The UK Tried to Help Homeless People During the Pandemic. Then Deaths Rose By a Third.

The Museum of Homelessness recorded almost 1,000 homelessness deaths in 2020, despite schemes like the “Everyone In” project. 
February 22, 2021, 1:11pm
homelessness deaths 2020 uk
Photo: SOPA Images / Contributor

Homelessness deaths rose by just over a third in 2020, new stats from the Museum of Homelessness (MoH) reveal. The data, collected as part of The Dying Homeless Project, registered 976 homelessness deaths in 2020, an increase of 37 percent from the previous year. 

In order to collect the data, the Museum of Homelessness submitted over 300 Freedom of Information requests and used local news sources to collect data on homeless mortality.


The project acknowledges the role of the Everyone In scheme – which sought to place vulnerable homeless people in hotels across the UK at the beginning of the pandemic – in preventing COVID deaths amongst the homeless community. According to MoH’s data, coronavirus only accounted for 3 percent of recorded homelessness deaths.

However, two months after the launch of the Everything In project, the government quietly rolled back the scheme. Research shows that many people who were placed in hotels weren’t provided with adequate follow up housing, sometimes being placed in hostels with “shocking” standards, according to one report from King’s College London.

The Dying Homeless Project concludes that drastic cuts to welfare services, as well as a lack of suitable housing, contributed to the high number of deaths in 2020, despite some provisions initially being provided at the start of the pandemic.

The study found that 36 percent of homelessness deaths in 2020 were drug or alcohol-related, and 15 percent died by suicide. 

Jess Turtle, co-founder of MoH, said: “A hotel or hostel room is no substitute for a safe home. The government touts Everyone In as a runaway success. But it didn’t stop a staggering increase in the number of people dying while homeless – despite the best efforts of our colleagues around the country who worked 24 hours a day on emergency response.”


“These heart-breaking findings demonstrate how the pandemic hit a system already cut to the bone from ten years of austerity, and the scale of the challenge we face to recover,” she continued. “The government needs to stop repackaging old funding commitments as new support and do more to stop this terrible loss of life.”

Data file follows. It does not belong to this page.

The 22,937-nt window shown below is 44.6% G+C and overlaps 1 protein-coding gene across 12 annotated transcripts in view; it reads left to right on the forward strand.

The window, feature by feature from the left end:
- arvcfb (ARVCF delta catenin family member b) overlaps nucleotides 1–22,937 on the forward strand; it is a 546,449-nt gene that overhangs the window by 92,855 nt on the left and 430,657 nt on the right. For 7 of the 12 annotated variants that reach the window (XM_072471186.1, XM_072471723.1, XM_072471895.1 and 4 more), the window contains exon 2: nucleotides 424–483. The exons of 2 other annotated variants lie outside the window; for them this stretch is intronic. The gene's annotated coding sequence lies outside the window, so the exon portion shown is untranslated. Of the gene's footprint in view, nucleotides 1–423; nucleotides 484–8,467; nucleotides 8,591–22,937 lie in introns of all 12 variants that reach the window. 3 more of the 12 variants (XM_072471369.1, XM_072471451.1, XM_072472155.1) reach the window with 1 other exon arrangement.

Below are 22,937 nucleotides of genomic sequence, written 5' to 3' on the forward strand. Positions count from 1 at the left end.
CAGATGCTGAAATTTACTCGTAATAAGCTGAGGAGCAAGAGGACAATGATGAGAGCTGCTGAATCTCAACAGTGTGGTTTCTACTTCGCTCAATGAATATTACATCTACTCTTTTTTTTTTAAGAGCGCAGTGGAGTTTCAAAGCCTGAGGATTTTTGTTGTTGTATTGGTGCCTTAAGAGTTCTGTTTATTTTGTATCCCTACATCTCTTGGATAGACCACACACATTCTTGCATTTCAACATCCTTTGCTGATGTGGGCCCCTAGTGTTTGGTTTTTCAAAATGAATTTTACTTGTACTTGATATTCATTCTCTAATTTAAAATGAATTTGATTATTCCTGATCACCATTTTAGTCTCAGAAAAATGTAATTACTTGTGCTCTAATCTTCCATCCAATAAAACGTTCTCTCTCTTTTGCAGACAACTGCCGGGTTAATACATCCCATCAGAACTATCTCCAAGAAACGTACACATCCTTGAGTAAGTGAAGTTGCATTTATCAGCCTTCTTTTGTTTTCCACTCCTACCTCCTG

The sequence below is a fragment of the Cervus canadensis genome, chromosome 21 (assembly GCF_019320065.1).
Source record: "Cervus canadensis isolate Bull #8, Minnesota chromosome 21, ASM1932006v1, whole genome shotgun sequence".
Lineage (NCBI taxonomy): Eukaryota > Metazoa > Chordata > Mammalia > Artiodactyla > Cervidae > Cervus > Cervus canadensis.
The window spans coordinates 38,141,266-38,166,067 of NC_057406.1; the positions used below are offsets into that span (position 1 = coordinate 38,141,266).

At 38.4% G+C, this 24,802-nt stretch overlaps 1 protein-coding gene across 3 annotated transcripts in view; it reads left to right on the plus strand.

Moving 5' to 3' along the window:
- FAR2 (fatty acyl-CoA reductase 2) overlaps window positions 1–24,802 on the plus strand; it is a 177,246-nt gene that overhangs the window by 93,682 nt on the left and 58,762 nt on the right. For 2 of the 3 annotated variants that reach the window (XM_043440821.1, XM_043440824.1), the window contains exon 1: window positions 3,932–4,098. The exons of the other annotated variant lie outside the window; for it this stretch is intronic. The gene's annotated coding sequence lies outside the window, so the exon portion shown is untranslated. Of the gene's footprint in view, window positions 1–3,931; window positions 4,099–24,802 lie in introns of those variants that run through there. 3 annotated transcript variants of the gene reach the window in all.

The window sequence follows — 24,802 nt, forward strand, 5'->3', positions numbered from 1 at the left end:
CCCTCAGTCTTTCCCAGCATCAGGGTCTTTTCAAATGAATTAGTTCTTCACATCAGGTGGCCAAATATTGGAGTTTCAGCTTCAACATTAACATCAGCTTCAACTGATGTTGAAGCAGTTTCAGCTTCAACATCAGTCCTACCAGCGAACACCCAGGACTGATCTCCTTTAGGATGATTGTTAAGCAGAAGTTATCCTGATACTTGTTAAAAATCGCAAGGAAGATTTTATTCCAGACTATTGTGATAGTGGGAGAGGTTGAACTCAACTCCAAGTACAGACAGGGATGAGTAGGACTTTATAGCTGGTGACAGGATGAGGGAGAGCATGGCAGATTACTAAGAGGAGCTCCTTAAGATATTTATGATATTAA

In December, the government announced a £700 million package for 2021 to help homeless people, which marks an additional £109 million from previous funding commitments. The Dying Homelessness Project has criticised this funding injection as inadequate in light of a £1 billion funding shortfall from 2019 identified by homelessness charities. 

A representative from the Ministry of Housing, Communities and Local Government told VICE World News: “We agree a safe home for all is vital – that’s why we’re providing over £700 million this year and £750 million next year to tackle homelessness and rough sleeping, including delivering 3,300 long-term homes this year.

“The latest figures show that our ongoing Everyone In initiative had housed 33,000 people, supporting 23,000 into settled accommodation or with move on support – and it will continue to protect thousands of lives.”

Polly Neate, chief executive of Shelter, said: “A lot of hard work went into getting thousands of people off the streets at the start of the pandemic. But more become homeless every day because there aren’t enough homes they can actually afford to live in.

“Pre-pandemic, there were over a million households on the social housing waiting list. As we look towards recovery, ending the housing crisis must be a priority. Now is the time to challenge the status quo and actually build the social homes we need to give everyone the security of a safe home. Or we risk yet more homelessness and more death as the legacy of COVID-19.”